- Created on Saturday, 07 June 2014 18:21
- Written by Bryan Anderson
Rochester, Minnesota - A new Mayo Clinic study in Pediatrics reviews the types and severity of injuries among youth ice hockey players. The study examined the spectrum of injuries and found fractures and concussions to be most frequent, with many of these injuries requiring hospitalization and surgery.
“Ice hockey is one of the most popular sports in Minnesota and is rapidly growing in popularity throughout the United States. Due to the fast, hard-hitting nature of the game, people often ask, ‘What kinds of injuries might happen to my children?’” says study author Michael Ishitani, M.D., pediatric surgeon, Mayo Clinic Children’s Center. “Most injuries occurred in boys and older children, though approximately 20 percent occurred in girls, which is higher than previously reported.”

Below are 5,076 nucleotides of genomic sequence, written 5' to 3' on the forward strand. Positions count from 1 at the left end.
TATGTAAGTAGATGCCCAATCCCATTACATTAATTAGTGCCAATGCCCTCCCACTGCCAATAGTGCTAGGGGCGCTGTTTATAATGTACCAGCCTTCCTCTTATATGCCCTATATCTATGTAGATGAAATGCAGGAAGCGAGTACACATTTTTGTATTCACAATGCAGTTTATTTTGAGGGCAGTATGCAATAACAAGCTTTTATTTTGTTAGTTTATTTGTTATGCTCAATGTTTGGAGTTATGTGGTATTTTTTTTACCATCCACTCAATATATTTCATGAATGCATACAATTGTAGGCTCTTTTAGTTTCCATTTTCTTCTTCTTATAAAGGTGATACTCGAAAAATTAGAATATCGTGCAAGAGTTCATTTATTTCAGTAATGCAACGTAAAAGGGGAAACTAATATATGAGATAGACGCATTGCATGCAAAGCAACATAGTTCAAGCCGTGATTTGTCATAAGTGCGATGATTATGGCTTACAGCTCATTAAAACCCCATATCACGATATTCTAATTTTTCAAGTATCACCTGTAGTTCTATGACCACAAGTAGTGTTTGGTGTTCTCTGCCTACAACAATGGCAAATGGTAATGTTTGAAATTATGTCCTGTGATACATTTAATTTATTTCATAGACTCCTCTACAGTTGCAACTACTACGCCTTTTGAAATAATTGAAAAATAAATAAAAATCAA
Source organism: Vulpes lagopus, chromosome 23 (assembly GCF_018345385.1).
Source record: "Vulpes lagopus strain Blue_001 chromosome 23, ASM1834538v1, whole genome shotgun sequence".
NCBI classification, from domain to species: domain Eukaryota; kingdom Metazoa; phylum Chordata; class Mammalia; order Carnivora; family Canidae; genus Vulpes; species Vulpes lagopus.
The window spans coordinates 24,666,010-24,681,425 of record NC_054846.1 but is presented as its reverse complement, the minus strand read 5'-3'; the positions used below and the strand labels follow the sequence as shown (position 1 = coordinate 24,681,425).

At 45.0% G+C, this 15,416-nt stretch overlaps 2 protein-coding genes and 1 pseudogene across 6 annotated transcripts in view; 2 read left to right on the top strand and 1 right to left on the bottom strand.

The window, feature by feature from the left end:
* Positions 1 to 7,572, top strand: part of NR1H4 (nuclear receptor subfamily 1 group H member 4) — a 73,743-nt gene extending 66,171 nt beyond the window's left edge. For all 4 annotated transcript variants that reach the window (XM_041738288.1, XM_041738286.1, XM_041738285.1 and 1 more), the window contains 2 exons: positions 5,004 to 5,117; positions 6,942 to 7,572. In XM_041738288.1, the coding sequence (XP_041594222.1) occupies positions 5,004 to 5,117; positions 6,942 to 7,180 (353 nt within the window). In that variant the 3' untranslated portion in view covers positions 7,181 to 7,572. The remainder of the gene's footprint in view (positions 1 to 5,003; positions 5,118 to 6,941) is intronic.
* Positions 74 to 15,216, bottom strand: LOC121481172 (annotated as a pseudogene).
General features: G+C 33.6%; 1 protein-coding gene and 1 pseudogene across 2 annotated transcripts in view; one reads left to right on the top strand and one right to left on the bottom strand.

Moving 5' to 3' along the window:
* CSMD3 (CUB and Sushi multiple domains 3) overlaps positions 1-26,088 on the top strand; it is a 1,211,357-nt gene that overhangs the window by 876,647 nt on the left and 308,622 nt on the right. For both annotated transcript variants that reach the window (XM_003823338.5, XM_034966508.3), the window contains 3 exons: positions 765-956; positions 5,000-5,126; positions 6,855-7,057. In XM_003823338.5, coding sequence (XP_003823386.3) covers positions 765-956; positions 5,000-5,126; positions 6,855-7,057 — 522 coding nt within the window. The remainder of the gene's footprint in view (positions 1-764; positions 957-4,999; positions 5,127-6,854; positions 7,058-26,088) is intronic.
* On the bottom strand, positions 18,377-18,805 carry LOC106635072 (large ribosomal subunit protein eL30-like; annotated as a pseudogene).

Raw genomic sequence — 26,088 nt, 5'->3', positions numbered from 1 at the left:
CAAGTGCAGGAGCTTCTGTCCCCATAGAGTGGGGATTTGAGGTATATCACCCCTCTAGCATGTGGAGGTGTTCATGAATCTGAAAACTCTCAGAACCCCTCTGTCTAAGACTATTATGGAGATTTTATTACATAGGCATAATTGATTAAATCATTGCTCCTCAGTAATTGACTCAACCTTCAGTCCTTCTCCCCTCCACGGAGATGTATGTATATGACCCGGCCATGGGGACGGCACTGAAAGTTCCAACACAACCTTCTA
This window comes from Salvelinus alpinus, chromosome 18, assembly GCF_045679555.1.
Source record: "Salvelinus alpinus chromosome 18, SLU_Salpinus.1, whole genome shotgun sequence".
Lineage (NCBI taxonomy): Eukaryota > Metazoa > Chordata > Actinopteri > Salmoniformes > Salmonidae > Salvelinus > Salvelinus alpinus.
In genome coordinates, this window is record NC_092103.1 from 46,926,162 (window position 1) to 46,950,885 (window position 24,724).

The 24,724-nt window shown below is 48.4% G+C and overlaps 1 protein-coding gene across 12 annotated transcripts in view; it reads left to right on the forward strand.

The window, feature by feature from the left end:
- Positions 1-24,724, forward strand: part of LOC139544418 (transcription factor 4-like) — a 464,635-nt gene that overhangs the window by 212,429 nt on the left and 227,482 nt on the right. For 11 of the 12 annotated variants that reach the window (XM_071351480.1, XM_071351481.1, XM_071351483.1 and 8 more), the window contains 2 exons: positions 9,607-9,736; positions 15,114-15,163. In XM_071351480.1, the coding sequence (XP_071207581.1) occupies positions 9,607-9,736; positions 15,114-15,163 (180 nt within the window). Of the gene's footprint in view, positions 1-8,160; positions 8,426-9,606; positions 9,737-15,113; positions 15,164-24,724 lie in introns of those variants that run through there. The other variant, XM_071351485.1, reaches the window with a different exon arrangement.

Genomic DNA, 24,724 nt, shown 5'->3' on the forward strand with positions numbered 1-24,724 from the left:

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The study reviewed patients over a 16-year period who were evaluated at a pediatric trauma center after sustaining injury while participating in ice hockey. Fractures and head injuries were the most common, with differences based on age and gender. For example, older boys were more likely to present with an extremity injury, while girls of all ages and younger children were more likely to present with concussion symptoms. Overall, the number of life-threatening injuries was small.
Dr. Ishitani encourages parents and coaches to ensure ice hockey participants wear appropriate equipment and to learn to play with respect for their opponents.
“Most kids aren’t going to be the next Wayne Gretzky,” he says. “I encourage parents and coaches to remember that kids are out there to develop their skills, be a part of a team, and develop into mature young men and women.”
Other study authors include Stephanie Polites, M.D.; Arjun Sebastian, M.D.; Elizabeth Habermann, Ph.D.; and Michael Stuart, M.D., all of Mayo Clinic, and Corey Iqbal, M.D., of Children’s Mercy Hospital in Kansas City, Mo. Dr. Polites is a Mayo Clinic Robert D. and Patricia E. Kern Center for the Science of Healthcare Delivery scholar.